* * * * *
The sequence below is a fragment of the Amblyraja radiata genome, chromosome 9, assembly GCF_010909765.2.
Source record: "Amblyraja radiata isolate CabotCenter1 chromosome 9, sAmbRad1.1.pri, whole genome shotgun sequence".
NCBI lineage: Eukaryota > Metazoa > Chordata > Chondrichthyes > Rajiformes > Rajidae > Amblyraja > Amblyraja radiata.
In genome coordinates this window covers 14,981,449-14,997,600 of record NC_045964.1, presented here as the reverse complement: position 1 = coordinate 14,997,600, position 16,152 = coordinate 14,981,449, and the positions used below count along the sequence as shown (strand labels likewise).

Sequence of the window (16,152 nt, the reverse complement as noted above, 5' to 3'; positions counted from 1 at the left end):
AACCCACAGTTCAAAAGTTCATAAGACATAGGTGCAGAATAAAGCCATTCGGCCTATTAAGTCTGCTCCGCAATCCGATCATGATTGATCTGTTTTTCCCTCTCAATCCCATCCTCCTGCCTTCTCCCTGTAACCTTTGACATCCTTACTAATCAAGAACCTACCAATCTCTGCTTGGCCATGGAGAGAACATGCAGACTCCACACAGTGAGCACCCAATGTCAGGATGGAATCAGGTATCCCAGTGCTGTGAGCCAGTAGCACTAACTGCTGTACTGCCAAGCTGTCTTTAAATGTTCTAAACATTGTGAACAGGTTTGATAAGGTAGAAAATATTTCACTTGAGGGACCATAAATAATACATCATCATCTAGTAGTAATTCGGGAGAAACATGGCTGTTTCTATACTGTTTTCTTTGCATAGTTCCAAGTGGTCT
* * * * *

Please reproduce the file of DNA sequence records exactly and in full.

The sequence below is a fragment of the Amblyraja radiata genome, chromosome 9, assembly GCF_010909765.2.
Source record: "Amblyraja radiata isolate CabotCenter1 chromosome 9, sAmbRad1.1.pri, whole genome shotgun sequence".
NCBI lineage: Eukaryota > Metazoa > Chordata > Chondrichthyes > Rajiformes > Rajidae > Amblyraja > Amblyraja radiata.
In genome coordinates this window covers 14,981,449-14,997,600 of record NC_045964.1, presented here as the reverse complement: position 1 = coordinate 14,997,600, position 16,152 = coordinate 14,981,449, and the positions used below count along the sequence as shown (strand labels likewise).

Sequence of the window (16,152 nt, the reverse complement as noted above, 5' to 3'; positions counted from 1 at the left end):
AACCCACAGTTCAAAAGTTCATAAGACATAGGTGCAGAATAAAGCCATTCGGCCTATTAAGTCTGCTCCGCAATCCGATCATGATTGATCTGTTTTTCCCTCTCAATCCCATCCTCCTGCCTTCTCCCTGTAACCTTTGACATCCTTACTAATCAAGAACCTACCAATCTCTGCTTGGCCATGGAGAGAACATGCAGACTCCACACAGTGAGCACCCAATGTCAGGATGGAATCAGGTATCCCAGTGCTGTGAGCCAGTAGCACTAACTGCTGTACTGCCAAGCTGTCTTTAAATGTTCTAAACATTGTGAACAGGTTTGATAAGGTAGAAAATATTTCACTTGAGGGACCATAAATAATACATCATCATCTAGTAGTAATTCGGGAGAAACATGGCTGTTTCTATACTGTTTTCTTTGCATAGTTCCAAGTGGTCT